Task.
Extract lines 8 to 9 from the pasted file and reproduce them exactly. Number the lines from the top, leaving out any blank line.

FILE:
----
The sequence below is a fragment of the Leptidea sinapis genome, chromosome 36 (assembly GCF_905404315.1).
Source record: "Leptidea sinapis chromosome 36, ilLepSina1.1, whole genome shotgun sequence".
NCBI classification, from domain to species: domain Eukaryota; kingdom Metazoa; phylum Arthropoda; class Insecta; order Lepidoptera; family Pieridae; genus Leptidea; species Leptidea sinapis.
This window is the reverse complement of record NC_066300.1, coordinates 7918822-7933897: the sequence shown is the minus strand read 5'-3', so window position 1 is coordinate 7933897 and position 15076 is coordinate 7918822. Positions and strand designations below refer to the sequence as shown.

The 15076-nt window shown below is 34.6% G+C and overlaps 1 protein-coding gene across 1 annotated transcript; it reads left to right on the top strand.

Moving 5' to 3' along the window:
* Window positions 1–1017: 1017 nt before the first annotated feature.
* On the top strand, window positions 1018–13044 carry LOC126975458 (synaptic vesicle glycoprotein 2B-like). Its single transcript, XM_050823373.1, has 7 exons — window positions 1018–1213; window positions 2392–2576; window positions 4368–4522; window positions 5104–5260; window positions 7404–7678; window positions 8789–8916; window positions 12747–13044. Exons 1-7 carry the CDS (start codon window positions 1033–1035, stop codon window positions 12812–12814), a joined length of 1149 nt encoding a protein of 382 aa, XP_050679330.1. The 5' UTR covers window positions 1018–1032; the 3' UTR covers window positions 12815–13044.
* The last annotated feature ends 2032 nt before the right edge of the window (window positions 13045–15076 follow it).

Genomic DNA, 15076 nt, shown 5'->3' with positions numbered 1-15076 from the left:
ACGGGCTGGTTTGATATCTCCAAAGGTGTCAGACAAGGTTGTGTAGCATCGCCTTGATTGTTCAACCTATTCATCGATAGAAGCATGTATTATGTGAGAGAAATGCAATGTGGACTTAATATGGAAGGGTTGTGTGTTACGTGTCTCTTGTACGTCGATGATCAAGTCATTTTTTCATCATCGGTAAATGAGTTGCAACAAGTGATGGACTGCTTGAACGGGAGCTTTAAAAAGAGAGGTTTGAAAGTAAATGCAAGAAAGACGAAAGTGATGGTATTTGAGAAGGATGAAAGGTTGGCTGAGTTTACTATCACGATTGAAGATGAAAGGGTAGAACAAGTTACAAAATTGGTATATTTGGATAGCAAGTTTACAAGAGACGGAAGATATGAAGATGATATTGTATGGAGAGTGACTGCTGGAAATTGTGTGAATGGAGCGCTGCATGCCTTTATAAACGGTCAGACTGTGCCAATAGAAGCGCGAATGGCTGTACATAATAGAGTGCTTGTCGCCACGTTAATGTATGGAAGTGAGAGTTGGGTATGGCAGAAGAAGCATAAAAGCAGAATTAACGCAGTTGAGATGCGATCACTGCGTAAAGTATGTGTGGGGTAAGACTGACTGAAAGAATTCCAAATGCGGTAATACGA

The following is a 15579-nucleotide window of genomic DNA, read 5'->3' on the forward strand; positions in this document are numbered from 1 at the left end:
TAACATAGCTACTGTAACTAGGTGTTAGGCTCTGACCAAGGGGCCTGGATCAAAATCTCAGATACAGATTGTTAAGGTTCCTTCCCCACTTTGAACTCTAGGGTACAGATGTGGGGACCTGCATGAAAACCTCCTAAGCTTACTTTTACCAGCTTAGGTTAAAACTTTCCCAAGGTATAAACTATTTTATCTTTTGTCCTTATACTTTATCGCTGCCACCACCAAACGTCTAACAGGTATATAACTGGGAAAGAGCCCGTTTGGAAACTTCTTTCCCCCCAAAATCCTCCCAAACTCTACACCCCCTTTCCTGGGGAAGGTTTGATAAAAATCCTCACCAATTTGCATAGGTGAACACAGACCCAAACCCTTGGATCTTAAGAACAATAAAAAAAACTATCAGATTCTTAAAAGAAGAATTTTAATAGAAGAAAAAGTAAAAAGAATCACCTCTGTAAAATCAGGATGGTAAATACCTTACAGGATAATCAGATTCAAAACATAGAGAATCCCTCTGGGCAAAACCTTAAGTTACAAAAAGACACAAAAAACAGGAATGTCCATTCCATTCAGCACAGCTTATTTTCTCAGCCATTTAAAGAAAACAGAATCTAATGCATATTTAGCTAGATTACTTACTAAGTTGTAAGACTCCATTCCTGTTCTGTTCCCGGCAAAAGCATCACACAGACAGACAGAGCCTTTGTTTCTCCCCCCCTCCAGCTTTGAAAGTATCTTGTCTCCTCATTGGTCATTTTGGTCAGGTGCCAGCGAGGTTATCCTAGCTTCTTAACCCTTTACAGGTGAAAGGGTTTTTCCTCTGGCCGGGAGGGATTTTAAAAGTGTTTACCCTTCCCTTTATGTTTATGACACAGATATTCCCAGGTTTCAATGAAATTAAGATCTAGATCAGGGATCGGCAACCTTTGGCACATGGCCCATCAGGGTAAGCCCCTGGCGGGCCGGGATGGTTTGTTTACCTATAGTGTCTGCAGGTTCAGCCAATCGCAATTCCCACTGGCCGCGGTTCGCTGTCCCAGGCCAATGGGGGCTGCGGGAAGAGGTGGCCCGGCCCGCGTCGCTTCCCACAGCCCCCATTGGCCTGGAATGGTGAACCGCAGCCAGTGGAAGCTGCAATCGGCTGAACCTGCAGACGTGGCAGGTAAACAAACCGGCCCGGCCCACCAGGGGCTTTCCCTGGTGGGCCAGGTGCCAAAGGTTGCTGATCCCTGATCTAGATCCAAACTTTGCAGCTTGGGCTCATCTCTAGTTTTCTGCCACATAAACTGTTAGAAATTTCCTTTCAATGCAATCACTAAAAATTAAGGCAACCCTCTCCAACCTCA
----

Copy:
* On the top strand, window positions 1018–13044 carry LOC126975458 (synaptic vesicle glycoprotein 2B-like). Its single transcript, XM_050823373.1, has 7 exons — window positions 1018–1213; window positions 2392–2576; window positions 4368–4522; window positions 5104–5260; window positions 7404–7678; window positions 8789–8916; window positions 12747–13044. Exons 1-7 carry the CDS (start codon window positions 1033–1035, stop codon window positions 12812–12814), a joined length of 1149 nt encoding a protein of 382 aa, XP_050679330.1. The 5' UTR covers window positions 1018–1032; the 3' UTR covers window positions 12815–13044.
* The last annotated feature ends 2032 nt before the right edge of the window (window positions 13045–15076 follow it).